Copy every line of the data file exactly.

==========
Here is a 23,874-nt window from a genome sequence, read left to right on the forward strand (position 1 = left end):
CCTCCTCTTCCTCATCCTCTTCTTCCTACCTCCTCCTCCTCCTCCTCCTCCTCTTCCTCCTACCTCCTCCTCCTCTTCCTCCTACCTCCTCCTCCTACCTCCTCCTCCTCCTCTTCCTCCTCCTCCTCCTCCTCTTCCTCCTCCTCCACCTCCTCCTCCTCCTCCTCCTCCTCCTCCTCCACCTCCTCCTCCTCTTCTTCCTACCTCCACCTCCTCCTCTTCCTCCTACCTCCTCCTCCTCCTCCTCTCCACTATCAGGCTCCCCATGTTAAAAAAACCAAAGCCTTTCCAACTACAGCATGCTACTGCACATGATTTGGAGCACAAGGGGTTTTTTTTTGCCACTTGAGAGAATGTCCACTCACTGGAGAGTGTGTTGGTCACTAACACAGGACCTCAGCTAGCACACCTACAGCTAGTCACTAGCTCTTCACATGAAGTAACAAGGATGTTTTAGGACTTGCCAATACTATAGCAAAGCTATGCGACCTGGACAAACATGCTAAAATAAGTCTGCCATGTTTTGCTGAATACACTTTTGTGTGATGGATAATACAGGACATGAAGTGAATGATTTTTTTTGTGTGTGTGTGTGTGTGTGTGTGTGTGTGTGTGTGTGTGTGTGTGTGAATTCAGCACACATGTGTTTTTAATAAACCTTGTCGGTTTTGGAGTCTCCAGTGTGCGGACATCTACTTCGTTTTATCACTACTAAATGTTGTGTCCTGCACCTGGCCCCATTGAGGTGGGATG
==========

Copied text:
Here is a 23,874-nt window from a genome sequence, read left to right on the forward strand (position 1 = left end):
CCTCCTCTTCCTCATCCTCTTCTTCCTACCTCCTCCTCCTCCTCCTCCTCCTCTTCCTCCTACCTCCTCCTCCTCTTCCTCCTACCTCCTCCTCCTACCTCCTCCTCCTCCTCTTCCTCCTCCTCCTCCTCCTCTTCCTCCTCCTCCACCTCCTCCTCCTCCTCCTCCTCCTCCTCCTCCACCTCCTCCTCCTCTTCTTCCTACCTCCACCTCCTCCTCTTCCTCCTACCTCCTCCTCCTCCTCCTCTCCACTATCAGGCTCCCCATGTTAAAAAAACCAAAGCCTTTCCAACTACAGCATGCTACTGCACATGATTTGGAGCACAAGGGGTTTTTTTTTGCCACTTGAGAGAATGTCCACTCACTGGAGAGTGTGTTGGTCACTAACACAGGACCTCAGCTAGCACACCTACAGCTAGTCACTAGCTCTTCACATGAAGTAACAAGGATGTTTTAGGACTTGCCAATACTATAGCAAAGCTATGCGACCTGGACAAACATGCTAAAATAAGTCTGCCATGTTTTGCTGAATACACTTTTGTGTGATGGATAATACAGGACATGAAGTGAATGATTTTTTTTGTGTGTGTGTGTGTGTGTGTGTGTGTGTGTGTGTGTGTGTGTGTGTGAATTCAGCACACATGTGTTTTTAATAAACCTTGTCGGTTTTGGAGTCTCCAGTGTGCGGACATCTACTTCGTTTTATCACTACTAAATGTTGTGTCCTGCACCTGGCCCCATTGAGGTGGGATG